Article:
R User Community Worldwide: A Data-Driven Exploration
ModelingRTools & LanguagesRr ladiesr user communityworldwide r usersposted by R Central September 26, 2019 R Central
This posting discusses the worldwide R user community. R is a programming language and environment for statistical computing and data visualization. An important component of the R ecosystem is its powerful user community, which has continued to expand around the world over the years. In a previous blog post we announced an open-source dynamic dashboard dedicated to R-Ladies (a world-wide organization to promote gender diversity in the R community). We have now extended that work to encompass all R user groups organized on Meetup. Our new dashboard uses the Meetup API to retrieve public information about R User Groups (RUG) organized on its platform.
[Related Article: Where is Data Science Heading? Watching R’s Most Popular Packages May Have the Answer]
In this article, we present our motivation for this work, the challenges we faced and the tools and procedures used to surmount those challenges, and highlights from our final product.
Why a dashboard to explore R user groups globally now?
- We sought to present an objective representation of R’s popularity that would inform members of the data science community about its growth and activities. By making our solution open-source and data-driven, we maximized transparency and enhanced trustworthiness. This dashboard also helps leaders understand their user groups in a broader context while revealing opportunities for potential leaders to initiate new groups. Finally, the depiction of global distribution contributes to an important and evolving story about trends and opportunities in different parts of the world.
- Communities may flourish more easily when a unified, easily accessible and trusted resource presents information about its members and activities. Information regarding R user groups is spread across several sources and each source, while valuable, displays only a portion of the available information. A list of some sources we found are:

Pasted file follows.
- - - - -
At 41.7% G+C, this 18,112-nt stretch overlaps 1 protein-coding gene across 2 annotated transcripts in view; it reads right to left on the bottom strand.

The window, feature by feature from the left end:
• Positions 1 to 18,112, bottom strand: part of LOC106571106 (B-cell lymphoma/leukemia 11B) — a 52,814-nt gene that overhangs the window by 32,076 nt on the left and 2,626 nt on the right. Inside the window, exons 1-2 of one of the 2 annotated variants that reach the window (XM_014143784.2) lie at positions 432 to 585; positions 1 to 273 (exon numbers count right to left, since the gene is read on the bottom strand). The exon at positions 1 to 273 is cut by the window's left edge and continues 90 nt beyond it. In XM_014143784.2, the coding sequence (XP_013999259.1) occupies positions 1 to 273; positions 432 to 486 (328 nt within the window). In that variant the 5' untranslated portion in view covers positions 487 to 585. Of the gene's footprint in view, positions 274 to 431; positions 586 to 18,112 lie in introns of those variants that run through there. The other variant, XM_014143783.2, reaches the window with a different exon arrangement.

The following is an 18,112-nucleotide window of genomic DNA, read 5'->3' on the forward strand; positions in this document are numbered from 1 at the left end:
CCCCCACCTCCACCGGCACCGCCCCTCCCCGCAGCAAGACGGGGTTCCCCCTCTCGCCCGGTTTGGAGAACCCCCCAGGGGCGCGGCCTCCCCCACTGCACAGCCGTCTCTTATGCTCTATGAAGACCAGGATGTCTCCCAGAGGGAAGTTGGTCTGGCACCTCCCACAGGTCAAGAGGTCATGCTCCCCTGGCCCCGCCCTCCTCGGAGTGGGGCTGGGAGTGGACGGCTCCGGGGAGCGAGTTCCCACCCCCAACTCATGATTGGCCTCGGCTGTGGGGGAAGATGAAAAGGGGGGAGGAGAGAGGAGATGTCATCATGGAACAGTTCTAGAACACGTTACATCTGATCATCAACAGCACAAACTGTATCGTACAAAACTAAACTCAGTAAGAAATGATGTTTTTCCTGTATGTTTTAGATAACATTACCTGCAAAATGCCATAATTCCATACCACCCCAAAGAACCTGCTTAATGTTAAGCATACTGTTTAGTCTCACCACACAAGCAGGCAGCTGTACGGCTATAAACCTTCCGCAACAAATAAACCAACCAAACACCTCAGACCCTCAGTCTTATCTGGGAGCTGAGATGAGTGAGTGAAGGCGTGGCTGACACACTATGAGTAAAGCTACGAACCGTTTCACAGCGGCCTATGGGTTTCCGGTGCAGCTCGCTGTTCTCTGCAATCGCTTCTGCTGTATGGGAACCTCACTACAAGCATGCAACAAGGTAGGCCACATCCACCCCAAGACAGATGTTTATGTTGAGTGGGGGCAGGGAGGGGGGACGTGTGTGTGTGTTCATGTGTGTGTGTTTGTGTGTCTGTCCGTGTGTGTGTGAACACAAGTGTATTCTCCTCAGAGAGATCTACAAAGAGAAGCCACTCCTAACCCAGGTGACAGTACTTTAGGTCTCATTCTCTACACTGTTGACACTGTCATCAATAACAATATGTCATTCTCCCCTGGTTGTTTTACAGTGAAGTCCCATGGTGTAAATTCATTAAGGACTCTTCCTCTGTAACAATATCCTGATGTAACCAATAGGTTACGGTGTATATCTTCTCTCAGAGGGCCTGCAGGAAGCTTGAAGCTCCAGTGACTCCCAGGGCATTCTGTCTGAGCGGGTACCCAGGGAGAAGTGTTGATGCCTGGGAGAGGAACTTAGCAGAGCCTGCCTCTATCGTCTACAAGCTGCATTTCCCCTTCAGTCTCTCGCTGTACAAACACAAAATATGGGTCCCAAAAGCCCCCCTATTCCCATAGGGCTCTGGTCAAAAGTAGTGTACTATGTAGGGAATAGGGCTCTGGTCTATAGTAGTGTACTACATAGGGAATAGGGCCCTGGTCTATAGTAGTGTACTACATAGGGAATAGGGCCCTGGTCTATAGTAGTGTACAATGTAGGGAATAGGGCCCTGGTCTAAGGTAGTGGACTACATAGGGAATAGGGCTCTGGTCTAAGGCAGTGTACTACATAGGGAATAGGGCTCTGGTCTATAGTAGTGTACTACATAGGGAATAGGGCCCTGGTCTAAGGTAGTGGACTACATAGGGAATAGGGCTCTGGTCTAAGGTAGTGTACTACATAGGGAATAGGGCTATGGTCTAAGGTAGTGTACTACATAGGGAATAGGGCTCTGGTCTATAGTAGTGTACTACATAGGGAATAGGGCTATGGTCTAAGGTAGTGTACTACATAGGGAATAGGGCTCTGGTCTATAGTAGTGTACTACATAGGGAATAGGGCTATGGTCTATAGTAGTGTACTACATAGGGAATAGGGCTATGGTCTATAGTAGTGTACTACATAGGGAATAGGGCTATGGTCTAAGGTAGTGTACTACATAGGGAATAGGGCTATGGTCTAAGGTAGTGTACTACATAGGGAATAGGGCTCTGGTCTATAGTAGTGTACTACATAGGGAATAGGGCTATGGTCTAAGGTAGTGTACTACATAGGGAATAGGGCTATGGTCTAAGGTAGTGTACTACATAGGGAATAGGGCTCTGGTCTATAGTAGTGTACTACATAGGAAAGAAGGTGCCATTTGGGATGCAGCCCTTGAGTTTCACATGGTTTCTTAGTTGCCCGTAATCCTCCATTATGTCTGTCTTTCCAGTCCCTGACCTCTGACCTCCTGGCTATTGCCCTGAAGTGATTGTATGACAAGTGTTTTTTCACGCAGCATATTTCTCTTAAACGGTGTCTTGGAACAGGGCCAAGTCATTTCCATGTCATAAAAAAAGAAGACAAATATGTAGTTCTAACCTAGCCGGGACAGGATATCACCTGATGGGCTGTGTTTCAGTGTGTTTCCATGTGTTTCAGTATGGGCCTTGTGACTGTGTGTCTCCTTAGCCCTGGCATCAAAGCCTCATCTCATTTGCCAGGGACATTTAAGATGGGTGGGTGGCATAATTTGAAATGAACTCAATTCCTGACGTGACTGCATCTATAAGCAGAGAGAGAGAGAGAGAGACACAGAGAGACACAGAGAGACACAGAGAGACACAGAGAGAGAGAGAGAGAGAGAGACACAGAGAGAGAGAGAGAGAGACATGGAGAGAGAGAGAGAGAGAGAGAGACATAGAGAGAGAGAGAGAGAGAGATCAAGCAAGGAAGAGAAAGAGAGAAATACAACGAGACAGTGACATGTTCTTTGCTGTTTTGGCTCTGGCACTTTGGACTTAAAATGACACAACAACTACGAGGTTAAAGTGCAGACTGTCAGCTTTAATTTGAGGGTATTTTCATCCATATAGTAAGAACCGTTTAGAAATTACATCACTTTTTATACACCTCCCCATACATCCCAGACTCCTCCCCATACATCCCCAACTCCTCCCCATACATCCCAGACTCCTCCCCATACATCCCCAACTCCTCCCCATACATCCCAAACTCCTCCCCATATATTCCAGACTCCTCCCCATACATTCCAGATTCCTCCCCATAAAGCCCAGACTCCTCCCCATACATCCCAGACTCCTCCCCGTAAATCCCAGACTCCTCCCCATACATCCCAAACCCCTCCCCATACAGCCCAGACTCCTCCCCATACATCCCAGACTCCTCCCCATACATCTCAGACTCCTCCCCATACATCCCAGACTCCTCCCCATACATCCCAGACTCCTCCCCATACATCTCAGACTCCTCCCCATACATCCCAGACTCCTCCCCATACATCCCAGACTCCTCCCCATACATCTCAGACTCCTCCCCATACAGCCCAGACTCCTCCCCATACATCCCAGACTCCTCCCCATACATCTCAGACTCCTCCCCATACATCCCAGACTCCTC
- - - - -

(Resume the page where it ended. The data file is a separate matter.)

We therefore built a more comprehensive resource that aggregated much of the data in the last three sources listed above, which are all organized on the Meetup platform. Incidentally, our next target is to represent groups not organized on Meetup. Jumping Rivers provides a valuable list. Please reach out to us if you know of other resources we could explore.
- For decision making, R centered organizations may need to geographically measure the presence of R users and groups for events planning, diversity programs, and other activities that could expand the use of the R language in under-represented regions.
New and existing R users would have a resource through which they can find groups near them and learn how to get involved.
The R Consortium
Two out of three top-level R Consortium projects are focused on R user groups. Therefore, for the R Consortium, might be useful to map local chapters labelled by their activity level. The RUG dashboard shows active, inactive and unbegun R user groups through map markers, and links to the R Consortium’s RUGS grant program.
Classifying R User Community Groups
Classifying RUGs on Meetup.com was quite challenging , for reasons including:
- Some R user groups do not include “R” among their topics or areas of focus, or include only “R Project for Statistical Computing”, including ones with names comprised of “Location” + “R User Group” (e.g. “Las Vegas R User Group”) and “Location” + “Data Science” or “Analytics” (e.g. “Charleston Data Science”).
- There are other groups that have Python, Julia, KNIME, Hadoop, etc. in their Meetup names, yet mention “R Project for Statistical Computing” in their topics, or mention R and other languages in their names and topics. Classifying user-groups by searching their Meetup names alone and not searching their topics fields excluded many of such groups.
- Apart from “R Project for Statistical Computing”, many groups identify with the R language by referencing phrases such as “Programming in R”, “Data Science using R”, “R Programming Language”.
- Other unexpected name stylings were discovered as exemplified by: useRs, PhillyR, BelgradeR, etc.
It was significantly easier to find R-Ladies groups on Meetup because R-Ladies maintains a consistent naming structure across all groups: “R-Ladies” + “Location” (e.g. R-Ladies Madison). Only one find_groups() call from the meetupr package was sufficient.
Curtis Kephart generously provided us a key to solving this problem – a string matching he uses to retrieve upcoming R events. This technique involved retrieving all meetup groups associated with “data-science” and filtering the results for R user groups by searching their Meetup names for common strings associated with R user groups. We extended his approach to:
- Retrieve all data science groups on Meetup (7700 +) and use string matching to select groups that contain strings like “r user”, “r-user”,“r-lab”,“phillyr”,“rug”,“bioconductor”,“r-data”,“rug” in their Meetup URL names. We then performed a second round of string matching to search for strings like “programming-in-r”, “r-programming-”, “-using-r”, “r-language”, and “r-project-for-statistical” in the groups’ topics field.
- Retrieve all data analysis groups on Meetup (1190 +) and use string matching to select groups that contain strings like “r user”, “r-user”,“r-lab”,“phillyr”,“rug”,“bioconductor”,“r-data”,“rug” in their Meetup URL names. We then performed a second round of string matching to search for strings like “programming-in-r”, “r-programming-”, “-using-r”, “r-language”, and “r-project-for-statistical” in the groups’ topics field.